They neither ate it or returned, no doubt knowing at the first sniff that it is poisonous. Unfortunately, this year I didn't have time to work with this fascinating plant, but I have kept some seed and plan to sew it this year as a combined dye crop, shade and wind break. It is very drought resistant, its leaves contract around the stem conserving moisture as ...

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Collecting walnuts husks for natural dyeing

Ecrit par [email protected] le 24 mars 2007 sous Natural Dye Plants

In our coffee breaks, Fleur, our border colley and I go walnut-hunting in the garden and surrounding meadows. This is the time of year that the slowly ripening nuts fall one by one from the already yellowing trees. Leaving the green husked youngsters on the trees we collect the black wizened ones from the dappled shade beneath. The walnuts in the photo are fully ripe and ready to harvest for dyeing purposes.

Once collected I leave them to dry and then wearing rubber gloves unless I want to sport very tanned hands for a week or two, I separate the ...

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A look at Sunflowers and their Natural Dye properties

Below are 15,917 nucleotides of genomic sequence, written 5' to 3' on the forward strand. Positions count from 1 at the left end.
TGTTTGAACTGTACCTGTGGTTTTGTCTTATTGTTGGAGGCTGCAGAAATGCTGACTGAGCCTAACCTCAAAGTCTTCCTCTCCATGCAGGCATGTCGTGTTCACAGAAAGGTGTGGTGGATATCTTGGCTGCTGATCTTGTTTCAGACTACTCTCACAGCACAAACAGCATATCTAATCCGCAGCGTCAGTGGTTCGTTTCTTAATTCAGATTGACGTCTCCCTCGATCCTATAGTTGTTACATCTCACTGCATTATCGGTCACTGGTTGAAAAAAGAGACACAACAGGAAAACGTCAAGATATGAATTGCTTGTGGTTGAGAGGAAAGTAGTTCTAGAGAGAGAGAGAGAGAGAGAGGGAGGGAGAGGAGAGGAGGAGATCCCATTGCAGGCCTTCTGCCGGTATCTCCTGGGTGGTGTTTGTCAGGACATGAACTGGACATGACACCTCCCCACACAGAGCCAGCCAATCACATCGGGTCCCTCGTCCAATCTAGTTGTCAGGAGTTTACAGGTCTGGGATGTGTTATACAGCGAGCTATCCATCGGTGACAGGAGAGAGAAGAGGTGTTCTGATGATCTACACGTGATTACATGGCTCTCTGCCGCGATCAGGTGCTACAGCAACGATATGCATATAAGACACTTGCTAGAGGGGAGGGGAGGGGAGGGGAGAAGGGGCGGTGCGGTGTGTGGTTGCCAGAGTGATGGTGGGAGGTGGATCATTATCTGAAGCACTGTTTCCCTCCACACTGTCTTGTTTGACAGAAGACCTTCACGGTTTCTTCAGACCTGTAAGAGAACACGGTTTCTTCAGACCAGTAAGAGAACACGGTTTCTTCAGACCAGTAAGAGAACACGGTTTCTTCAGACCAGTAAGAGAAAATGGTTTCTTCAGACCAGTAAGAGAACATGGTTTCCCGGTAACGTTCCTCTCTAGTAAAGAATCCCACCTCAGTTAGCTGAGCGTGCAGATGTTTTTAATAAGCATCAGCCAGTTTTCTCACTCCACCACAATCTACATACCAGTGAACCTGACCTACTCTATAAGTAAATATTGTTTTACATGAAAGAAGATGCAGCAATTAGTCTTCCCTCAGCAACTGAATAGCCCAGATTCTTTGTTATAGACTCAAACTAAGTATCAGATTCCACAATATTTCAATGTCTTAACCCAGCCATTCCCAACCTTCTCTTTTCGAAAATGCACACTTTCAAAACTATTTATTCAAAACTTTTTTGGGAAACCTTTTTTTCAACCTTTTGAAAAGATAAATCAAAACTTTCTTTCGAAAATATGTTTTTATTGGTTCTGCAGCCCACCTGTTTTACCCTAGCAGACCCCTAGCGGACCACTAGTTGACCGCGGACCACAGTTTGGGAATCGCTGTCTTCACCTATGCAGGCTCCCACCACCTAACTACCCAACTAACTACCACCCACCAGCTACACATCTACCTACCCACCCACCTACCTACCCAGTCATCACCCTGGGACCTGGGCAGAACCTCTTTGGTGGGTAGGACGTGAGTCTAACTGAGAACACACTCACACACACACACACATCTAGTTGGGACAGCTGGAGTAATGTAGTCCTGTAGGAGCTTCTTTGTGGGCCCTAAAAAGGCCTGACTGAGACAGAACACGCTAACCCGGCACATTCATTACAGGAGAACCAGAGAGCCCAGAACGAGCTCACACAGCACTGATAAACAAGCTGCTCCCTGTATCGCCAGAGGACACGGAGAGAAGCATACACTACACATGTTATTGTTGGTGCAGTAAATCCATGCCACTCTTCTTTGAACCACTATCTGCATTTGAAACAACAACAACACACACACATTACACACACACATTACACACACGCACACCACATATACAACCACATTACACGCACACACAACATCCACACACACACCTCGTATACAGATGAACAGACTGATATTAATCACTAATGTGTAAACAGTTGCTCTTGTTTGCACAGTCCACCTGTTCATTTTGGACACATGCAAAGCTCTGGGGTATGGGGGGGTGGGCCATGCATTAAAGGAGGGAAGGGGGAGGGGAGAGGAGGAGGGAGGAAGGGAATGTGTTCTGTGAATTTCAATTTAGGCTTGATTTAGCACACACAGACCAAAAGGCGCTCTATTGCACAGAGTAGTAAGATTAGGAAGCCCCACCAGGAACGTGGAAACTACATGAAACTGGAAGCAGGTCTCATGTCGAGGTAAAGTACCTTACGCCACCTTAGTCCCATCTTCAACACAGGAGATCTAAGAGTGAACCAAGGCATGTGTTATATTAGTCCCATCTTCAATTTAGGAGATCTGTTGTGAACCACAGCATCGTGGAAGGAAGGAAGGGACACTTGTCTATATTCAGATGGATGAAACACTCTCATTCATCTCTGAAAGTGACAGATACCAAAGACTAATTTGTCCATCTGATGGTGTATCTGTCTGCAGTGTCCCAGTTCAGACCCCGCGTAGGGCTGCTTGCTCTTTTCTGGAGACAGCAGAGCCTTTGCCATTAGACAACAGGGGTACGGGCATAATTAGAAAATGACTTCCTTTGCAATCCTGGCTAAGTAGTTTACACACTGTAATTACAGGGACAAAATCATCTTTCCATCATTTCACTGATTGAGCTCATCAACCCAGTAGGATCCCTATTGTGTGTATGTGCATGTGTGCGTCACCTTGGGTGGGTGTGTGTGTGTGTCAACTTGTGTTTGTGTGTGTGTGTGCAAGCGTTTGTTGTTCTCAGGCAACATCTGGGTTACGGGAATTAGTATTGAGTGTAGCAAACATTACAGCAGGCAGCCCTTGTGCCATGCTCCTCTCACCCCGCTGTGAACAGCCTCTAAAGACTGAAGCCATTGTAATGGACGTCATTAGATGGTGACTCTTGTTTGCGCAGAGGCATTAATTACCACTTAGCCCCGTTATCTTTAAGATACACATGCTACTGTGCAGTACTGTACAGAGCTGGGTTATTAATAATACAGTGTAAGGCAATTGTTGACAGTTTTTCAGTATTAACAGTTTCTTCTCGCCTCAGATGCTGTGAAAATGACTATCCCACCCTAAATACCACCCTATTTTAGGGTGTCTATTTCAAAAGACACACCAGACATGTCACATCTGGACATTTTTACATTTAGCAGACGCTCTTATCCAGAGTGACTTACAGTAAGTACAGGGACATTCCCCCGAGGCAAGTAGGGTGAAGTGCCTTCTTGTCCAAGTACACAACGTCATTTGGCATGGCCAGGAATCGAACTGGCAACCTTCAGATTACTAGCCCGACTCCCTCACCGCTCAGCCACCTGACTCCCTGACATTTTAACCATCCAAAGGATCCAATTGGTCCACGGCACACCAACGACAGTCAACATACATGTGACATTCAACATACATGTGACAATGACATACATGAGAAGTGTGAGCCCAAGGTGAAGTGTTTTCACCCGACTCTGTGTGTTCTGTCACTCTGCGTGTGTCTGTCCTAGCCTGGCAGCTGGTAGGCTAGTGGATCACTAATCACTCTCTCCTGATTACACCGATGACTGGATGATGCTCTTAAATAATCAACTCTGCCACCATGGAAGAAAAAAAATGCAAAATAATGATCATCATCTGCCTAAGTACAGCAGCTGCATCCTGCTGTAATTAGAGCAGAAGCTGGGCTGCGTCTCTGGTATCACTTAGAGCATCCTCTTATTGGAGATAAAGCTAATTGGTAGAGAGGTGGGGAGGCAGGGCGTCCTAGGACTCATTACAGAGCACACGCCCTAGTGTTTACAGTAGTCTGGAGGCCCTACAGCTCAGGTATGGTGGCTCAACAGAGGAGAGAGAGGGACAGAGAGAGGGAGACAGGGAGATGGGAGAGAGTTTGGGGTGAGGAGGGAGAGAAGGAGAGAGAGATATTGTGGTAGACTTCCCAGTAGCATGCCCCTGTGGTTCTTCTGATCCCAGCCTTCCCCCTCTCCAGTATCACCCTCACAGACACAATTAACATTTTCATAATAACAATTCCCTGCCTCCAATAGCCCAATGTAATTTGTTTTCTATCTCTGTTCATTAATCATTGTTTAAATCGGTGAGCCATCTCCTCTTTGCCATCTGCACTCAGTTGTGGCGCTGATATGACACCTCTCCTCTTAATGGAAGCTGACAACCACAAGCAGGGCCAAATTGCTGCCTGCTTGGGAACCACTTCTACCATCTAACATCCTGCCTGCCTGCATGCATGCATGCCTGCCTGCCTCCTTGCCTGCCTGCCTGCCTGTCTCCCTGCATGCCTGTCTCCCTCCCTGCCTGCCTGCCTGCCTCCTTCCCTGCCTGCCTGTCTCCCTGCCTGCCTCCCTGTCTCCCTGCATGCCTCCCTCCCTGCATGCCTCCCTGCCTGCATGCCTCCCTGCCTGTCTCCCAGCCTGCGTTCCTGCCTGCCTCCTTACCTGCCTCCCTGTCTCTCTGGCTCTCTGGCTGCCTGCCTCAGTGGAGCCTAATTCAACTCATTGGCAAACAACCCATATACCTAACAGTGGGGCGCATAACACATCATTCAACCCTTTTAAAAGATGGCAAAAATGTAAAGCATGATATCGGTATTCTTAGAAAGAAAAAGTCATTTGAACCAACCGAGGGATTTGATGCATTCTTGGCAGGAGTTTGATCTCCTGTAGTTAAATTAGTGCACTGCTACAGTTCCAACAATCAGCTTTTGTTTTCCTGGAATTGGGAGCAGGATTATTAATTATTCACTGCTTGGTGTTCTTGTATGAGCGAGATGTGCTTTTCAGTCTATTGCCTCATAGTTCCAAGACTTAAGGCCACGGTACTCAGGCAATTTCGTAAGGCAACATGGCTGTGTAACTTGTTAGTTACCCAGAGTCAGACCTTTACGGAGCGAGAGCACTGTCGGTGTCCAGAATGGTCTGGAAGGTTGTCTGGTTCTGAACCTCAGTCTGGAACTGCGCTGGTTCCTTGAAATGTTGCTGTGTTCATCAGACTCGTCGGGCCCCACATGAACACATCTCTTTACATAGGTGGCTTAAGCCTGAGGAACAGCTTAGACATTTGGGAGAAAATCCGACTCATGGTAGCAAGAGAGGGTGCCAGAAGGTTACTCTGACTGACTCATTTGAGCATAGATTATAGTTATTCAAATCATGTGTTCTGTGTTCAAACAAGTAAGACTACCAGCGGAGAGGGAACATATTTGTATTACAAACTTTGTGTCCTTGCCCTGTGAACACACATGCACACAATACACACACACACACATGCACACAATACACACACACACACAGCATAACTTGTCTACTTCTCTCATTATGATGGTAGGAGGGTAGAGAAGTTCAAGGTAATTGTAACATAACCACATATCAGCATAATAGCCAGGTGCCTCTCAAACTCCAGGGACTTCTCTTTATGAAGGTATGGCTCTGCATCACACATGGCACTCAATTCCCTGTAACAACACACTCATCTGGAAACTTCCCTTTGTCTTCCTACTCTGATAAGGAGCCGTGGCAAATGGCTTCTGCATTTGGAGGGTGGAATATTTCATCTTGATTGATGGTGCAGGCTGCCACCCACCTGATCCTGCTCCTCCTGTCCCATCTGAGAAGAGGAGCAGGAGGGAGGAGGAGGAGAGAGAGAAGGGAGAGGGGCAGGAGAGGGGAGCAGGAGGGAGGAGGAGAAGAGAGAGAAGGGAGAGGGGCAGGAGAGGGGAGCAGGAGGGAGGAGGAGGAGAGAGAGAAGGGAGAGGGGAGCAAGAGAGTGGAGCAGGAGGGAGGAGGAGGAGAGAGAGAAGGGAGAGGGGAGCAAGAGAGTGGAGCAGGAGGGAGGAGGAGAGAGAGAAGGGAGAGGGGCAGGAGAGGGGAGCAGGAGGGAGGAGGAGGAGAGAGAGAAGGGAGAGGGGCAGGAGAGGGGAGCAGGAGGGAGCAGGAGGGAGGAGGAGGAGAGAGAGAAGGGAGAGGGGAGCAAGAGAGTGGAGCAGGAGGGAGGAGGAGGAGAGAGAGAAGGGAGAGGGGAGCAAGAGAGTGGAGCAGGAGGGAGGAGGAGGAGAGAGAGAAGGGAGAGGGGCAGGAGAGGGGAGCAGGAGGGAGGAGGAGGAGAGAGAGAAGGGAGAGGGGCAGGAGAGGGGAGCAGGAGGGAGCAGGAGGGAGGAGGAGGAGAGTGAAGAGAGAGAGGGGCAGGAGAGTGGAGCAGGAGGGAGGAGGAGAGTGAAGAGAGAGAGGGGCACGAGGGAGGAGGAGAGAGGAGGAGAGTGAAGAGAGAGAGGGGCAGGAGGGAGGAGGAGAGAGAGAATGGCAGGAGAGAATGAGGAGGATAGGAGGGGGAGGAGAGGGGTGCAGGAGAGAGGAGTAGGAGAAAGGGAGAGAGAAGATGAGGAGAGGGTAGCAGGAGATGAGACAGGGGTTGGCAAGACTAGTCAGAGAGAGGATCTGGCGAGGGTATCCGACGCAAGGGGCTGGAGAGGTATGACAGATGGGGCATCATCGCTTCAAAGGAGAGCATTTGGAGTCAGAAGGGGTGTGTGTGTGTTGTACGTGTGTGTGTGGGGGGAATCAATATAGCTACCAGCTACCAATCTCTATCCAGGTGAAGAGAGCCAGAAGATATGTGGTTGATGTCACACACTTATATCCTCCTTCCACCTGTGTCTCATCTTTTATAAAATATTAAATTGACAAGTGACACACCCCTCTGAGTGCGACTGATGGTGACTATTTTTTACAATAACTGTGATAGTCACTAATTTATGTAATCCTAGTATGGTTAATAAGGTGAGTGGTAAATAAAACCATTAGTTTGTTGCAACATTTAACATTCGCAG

Ecrit par [email protected] le 24 mars 2007 sous Natural Dye Plants

Sunflowers have been used for centuries, if not millennium by the Hopi Indians to dye a range of reds, purples and blues. This summer has been especially good for growing sunflowers anywhere in Europe.

These de-flowered seed heads below are a variety called Van Gogh. As you can see the wonderful whirl of seeds are purple when young, turning to purply black as they mature. Although all the seeds I sowed looked the same, some plants have grown with several flower heads to each plant these having the purple natural dye producing seeds shown below.

Van Gogh sunflowers

However some are giant one ...

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Woad/Pastel, grown for dyeing in the Ariège, France

Ecrit par [email protected] le 24 mars 2007 sous Natural Dye Plants

This is a single woad plant (pastel in french) flowering in my garden here in the Ariège. Strange is it not that a plant that dyes so blue should have such yellow flowers? I have removed nearly all the other plants as I do not know how invasive it is, but this one I will let go to seed, to sow in August for plants for next year.

Near Pamiers on the road to Pujols there was a field of woad/pastel that has just been harvested as the seeds were ripening. A whole field of purple teardrops which are ...